Today's interview is with Dr. Perry Greenfield of the Space Telescope Science Institute.
Tell us a bit about your organization and its goals.
We run the Hubble Space Telescope, starting with soliciting and gathering proposals from astronomers that want to use it, to scheduling the selected proposals, generating and uploading telescope commands, processing the downloaded data from raw telemetry to calibrated science images and spectra and providing the results in an archive to the astronomical community. The general goal is to maximize the scientific potential of HST. We are also helping develop the systems needed to run the next large space telescope planned, the James Webb Space Telescope. STScI employs approximately 500 people and is located on the Johns Hopkins University Campus in Baltimore, MD.
Tell us a bit about the software your group uses.
Python and scientific packages for Python such as numpy and matplotlib. We use nose for testing, subversion for version control, sphinx for documentation.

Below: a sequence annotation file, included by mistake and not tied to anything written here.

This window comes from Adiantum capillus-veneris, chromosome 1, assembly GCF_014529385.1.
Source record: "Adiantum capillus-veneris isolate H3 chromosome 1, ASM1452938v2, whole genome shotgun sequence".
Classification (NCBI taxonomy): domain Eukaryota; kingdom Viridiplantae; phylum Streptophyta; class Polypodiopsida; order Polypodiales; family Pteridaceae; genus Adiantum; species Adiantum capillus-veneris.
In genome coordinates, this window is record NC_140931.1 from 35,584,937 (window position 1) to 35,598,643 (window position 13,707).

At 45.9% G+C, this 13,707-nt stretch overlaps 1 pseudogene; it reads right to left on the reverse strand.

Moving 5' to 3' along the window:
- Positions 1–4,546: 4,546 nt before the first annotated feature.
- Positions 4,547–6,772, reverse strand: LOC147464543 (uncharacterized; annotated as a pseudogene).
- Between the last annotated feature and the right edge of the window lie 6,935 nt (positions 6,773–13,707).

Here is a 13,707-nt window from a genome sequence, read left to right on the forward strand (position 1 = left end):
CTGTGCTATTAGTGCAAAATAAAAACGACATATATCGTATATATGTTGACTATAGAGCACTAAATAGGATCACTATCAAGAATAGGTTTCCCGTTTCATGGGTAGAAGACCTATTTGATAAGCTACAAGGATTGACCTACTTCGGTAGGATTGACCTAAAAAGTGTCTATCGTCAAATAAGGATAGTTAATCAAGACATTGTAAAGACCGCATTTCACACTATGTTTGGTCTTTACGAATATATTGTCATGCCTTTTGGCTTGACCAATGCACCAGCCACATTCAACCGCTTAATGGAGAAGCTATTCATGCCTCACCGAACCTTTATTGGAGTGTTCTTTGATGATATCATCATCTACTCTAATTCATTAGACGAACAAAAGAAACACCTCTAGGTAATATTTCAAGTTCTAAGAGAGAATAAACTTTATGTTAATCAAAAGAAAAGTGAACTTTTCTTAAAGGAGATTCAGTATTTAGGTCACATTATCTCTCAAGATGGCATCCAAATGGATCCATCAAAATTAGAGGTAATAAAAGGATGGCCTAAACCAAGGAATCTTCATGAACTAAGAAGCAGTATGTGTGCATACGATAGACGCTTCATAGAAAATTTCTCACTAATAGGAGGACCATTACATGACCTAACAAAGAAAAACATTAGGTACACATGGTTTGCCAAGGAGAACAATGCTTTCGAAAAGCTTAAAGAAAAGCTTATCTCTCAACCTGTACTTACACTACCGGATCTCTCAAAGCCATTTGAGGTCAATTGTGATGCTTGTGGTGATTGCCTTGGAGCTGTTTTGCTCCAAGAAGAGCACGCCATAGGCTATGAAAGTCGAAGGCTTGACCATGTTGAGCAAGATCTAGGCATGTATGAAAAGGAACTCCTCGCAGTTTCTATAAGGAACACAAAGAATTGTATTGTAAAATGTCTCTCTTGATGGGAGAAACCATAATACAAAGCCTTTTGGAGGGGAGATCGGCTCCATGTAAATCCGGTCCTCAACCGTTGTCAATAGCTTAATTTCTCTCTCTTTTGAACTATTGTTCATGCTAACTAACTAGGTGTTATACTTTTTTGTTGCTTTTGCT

Tell us a bit about what software your group develops.
We build software for in-house use, both for operations such as automatic calibration pipelines and for staff astronomer use. We also distribute our tools to the general astronomical community. We have a mix of tools, from modules to read and write standard data files to instrument-specific data reduction and analysis routines.
Who are you hoping Software Carpentry will help?
Our staff astronomers, who could benefit from use of software tools that they are not really aware of.
How do you hope the course will help them?
To learn some good practices that will make their scripts more reliable, easier to repeat and less brittle. We frequently have to adopt the algorithms that they develop into more production-quality code, and the better they do the job the first time, the easier it will be for us.
How will you tell what impact the course has had?
We see better code in scripts given to us to include into production quality code.
Originally posted at Software Carpentry.